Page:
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He has been very, very supportive. I know a lot of women artists have husbands who don't get it. I mean, you'd want to say they aren't supportive, but I think more than that, they don't get it. And that can be deadly because where it hits you is in the spirit, and where all this begins is in the spirit. You need to be totally left alone in all of your thoughts. The only other thing you need is encouragement. And even to consider someone else's observation can throw you off. And if that observation is tinged with an attitude of anything other than encouragement, you can be thrown off. So I'm very lucky to have someone who knows.

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I wanted to be a mother and a teacher and an artist—actually I wanted to be an artist and a teacher and a mother, it would be in that order. And pretty much, my art has dominated everything. I wouldn't say I was the best mother—well, I would say I was the best mother I could be, but certainly I don't think my children came first. But on the other hand, I don't think that they suffered too much. They're both independent and they have to become that way.

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Overall my work describes a yearning for peace or a yearning for serenity or a yearning for balance and harmony. They are very well ordered. And I try to make all the transitions be smooth and upbeat. And I still focus on things in nature that give me a specific kind of feeling of wonder and beauty and probably hope or something positive. Or mystery, definitely has to have some kind of mystery in it. The work is all two-dimensional, and flat forms. I have two lines of work, one which is the river, and the other which is botanicals—flowers and leaves that are done from nature. I hope that when people look at the work they get that same kind of sense balance and wonder, mystery.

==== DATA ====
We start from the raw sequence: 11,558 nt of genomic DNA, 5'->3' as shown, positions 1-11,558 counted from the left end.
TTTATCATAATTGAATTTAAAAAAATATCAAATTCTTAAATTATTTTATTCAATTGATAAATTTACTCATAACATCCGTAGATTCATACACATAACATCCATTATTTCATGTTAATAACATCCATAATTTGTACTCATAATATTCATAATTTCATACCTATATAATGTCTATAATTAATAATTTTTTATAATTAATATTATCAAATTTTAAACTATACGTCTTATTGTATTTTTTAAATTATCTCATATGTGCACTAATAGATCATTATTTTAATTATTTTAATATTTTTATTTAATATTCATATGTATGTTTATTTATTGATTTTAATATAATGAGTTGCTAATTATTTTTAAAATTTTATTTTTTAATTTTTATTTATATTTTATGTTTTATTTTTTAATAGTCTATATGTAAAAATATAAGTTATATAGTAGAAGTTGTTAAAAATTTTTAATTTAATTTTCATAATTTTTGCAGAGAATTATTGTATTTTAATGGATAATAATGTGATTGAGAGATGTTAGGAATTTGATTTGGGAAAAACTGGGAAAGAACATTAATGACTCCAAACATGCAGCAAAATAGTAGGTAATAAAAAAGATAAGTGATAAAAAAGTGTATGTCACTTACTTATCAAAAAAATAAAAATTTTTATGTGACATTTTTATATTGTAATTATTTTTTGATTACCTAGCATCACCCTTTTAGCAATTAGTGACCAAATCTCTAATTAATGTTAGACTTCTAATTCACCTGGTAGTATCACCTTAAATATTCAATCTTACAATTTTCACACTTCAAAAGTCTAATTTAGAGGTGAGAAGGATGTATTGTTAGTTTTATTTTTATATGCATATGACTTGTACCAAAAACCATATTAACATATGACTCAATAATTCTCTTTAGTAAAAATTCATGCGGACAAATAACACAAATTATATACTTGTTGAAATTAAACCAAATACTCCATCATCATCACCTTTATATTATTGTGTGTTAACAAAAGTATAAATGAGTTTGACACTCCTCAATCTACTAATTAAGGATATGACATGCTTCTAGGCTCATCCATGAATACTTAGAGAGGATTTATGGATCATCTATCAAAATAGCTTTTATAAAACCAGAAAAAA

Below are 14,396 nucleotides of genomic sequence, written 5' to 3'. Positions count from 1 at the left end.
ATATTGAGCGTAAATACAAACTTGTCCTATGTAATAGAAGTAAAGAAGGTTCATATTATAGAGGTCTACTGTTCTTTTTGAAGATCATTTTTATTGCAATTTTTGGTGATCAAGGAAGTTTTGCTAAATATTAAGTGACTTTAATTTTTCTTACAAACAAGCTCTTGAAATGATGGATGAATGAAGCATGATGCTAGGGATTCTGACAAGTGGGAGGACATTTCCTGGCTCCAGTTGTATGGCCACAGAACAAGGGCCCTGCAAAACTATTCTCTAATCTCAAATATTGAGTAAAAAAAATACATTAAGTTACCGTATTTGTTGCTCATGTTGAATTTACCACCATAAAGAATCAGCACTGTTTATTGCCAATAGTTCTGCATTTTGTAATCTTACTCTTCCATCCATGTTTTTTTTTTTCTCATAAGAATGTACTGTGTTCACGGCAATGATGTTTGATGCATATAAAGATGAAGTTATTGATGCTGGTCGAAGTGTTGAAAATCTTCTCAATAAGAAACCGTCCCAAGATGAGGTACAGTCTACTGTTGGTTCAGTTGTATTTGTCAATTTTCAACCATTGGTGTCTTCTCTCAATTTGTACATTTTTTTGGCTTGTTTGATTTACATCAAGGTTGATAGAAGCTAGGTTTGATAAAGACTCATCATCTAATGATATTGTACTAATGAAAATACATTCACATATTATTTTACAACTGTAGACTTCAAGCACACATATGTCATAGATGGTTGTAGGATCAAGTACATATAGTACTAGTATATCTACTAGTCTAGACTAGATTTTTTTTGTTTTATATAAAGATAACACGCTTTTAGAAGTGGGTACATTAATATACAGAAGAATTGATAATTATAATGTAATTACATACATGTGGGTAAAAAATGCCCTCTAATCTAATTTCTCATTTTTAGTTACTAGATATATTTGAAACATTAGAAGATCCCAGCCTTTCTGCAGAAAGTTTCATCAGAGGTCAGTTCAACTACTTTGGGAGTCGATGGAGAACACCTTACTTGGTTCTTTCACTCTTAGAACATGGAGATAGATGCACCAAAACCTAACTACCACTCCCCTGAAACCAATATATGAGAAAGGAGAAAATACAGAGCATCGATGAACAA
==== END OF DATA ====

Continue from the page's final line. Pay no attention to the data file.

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You must go to an art institute for your undergraduate work. Do not try to go to a university or a large school or even a liberal arts college, because developing self-discipline is probably the only thing that's going to see you through. If you don't develop those habits right on early, I think that's where a lot of artists miss a beat—developing discipline early.

One of the things my mother taught me was, Do not hang around negative people. If you are around someone who poisons the air with their negative thinking, it will affect your life. So you should let those people move on, and position yourself away only in a positive climate.